Polymorphic Application State in PureScript

When I was building Quarto, I needed to store state information differently for single player and two player games. Originally, I had two different type aliases for the state…

type GameState = {
  ondeck :: Maybe PieceID,
  board :: Board,
  gameinprogress :: Boolean,
  gametype :: GameType | a
}

type TwoPlayerGameState = {
  ondeck :: Maybe PieceID,
  board :: Board,
  gameinprogress :: Boolean,
  gametype :: GameType,
  userConnection :: Maybe ConnectedPeer,
  opponentConnection :: Maybe Connection
}

Notice the repetition of some of the properties. In the game, I also had several functions that needed to be used for both the single player and two player game states. For example, the function that listened for Piece and Board events needed to work the same way.

onEvent :: forall a. EventType -> Ref GameState -> (Ref GameState -> { event :: Event | a } -> GameEffects Unit) -> Consumer { event :: Event | a } GameEffects Unit

onEvent :: forall a. EventType -> Ref TwoPlayerGameState -> (Ref TwoPlayerGameState -> { event :: Event | a } -> GameEffects Unit) -> Consumer { event :: Event | a } GameEffects Unit

Obviously, this is problematic since I didn’t want to repeat the same code in both functions. Ideally, I could use the same function for both types.

The way I solved this was to use “record polymorphism.” Basically, that means instead of using GameState and TwoPlayerGameState I created a new type that would match both of those records for the properties that they share. I decied to call that type BGameState for “Base Game State”…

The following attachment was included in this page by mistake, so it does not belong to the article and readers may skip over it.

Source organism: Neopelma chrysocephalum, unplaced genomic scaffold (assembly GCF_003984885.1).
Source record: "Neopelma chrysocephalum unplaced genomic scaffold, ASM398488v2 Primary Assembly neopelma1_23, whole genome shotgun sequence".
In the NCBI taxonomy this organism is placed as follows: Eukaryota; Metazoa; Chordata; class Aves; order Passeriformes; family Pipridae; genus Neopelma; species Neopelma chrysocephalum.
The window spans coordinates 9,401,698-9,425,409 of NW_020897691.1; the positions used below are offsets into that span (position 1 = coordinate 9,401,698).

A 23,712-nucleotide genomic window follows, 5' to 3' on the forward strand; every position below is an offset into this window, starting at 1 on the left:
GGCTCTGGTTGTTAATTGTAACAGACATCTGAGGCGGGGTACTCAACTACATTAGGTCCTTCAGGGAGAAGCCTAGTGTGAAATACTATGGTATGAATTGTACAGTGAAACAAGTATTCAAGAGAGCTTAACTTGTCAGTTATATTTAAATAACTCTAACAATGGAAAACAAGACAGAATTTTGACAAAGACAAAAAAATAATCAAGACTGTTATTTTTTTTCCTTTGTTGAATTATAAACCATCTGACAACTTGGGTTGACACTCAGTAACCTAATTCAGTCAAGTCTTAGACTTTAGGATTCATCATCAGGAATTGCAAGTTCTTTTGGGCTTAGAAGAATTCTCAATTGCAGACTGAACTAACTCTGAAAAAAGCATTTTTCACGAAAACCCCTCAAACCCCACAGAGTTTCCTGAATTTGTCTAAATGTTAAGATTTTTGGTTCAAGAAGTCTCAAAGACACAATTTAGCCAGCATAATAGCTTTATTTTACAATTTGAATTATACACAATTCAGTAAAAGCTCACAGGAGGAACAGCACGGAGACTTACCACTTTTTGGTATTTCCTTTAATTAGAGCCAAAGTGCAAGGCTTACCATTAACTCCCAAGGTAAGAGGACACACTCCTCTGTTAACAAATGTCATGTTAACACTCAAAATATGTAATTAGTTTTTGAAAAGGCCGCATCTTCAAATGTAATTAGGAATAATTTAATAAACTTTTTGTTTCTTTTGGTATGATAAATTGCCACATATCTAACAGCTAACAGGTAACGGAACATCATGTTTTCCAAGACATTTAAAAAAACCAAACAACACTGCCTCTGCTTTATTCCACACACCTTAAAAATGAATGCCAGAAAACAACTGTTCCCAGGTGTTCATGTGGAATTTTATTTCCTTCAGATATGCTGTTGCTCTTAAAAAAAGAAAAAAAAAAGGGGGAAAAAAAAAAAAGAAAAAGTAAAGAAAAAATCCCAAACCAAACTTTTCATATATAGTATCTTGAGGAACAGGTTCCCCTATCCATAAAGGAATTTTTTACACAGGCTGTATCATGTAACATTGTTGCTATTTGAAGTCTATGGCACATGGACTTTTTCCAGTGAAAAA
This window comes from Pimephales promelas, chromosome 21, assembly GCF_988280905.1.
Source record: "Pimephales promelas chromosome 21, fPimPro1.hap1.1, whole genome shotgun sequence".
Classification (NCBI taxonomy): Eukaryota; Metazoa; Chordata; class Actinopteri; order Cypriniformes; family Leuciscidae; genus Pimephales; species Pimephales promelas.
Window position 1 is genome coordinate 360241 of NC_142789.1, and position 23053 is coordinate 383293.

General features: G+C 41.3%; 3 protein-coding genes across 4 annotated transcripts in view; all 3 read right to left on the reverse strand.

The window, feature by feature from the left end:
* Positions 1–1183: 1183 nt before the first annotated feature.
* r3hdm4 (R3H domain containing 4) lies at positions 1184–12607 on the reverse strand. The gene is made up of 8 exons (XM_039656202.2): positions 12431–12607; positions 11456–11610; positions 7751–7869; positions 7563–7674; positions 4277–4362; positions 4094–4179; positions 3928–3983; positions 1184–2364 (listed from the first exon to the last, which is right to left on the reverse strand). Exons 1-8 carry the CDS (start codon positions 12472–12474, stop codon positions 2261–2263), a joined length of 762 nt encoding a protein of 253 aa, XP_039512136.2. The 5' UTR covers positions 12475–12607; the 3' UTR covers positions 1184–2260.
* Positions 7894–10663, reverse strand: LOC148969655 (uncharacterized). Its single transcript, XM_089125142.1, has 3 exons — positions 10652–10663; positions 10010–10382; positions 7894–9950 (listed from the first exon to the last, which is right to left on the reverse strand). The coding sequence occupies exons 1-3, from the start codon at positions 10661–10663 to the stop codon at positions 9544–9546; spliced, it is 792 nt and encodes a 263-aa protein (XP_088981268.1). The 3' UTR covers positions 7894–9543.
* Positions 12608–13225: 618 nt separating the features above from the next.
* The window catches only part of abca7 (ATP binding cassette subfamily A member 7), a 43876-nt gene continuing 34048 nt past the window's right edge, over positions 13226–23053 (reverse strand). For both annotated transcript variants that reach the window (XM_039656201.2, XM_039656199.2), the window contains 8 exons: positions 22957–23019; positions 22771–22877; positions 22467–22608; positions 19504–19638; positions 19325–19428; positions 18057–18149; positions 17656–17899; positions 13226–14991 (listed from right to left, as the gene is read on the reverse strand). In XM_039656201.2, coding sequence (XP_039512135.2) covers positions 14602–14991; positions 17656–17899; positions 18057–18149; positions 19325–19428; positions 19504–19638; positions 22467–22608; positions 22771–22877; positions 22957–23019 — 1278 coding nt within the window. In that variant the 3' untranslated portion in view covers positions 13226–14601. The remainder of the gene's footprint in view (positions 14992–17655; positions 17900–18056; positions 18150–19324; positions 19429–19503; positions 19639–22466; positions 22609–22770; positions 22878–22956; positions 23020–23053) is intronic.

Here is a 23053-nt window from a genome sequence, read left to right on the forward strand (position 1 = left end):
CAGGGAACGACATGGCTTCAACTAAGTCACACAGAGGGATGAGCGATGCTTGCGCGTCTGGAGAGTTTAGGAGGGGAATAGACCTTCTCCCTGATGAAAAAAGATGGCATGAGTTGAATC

type BGameState a = {
  ondeck :: Maybe PieceID,
  board :: Board,
  gameinprogress :: Boolean,
  gametype :: GameType | a
}

Notice how BGameState takes an additional parameter. You can think of this parameter as “any other record properties that can be added to the record”. So then I redefined my original types in terms of the base…

type GameState = BGameState ()

type TwoPlayerGameState = BGameState (
  userConnection :: Maybe ConnectedPeer,
  opponentConnection :: Maybe Connection
)

Then I was able to use BGameState in functions that could operate on both GameState and TwoPlayerGameState, since BGameState only matches on the shared properties.

onEvent :: forall a b. EventType -> Ref (BGameState b) -> (Ref (BGameState b) -> { event :: Event | a } -> GameEffects Unit) -> Consumer { event :: Event | a } GameEffects Unit

As a side node, notice when I redefined GameState and TwoPlayerGameState, I used parenthesis to define the additional record properties. I won’t explain that today, but you can read more about it in PureScript by Example - 5.7 Record Patterns and Row Polymorphism and PureScript by Example - 8.14 Objects And Rows.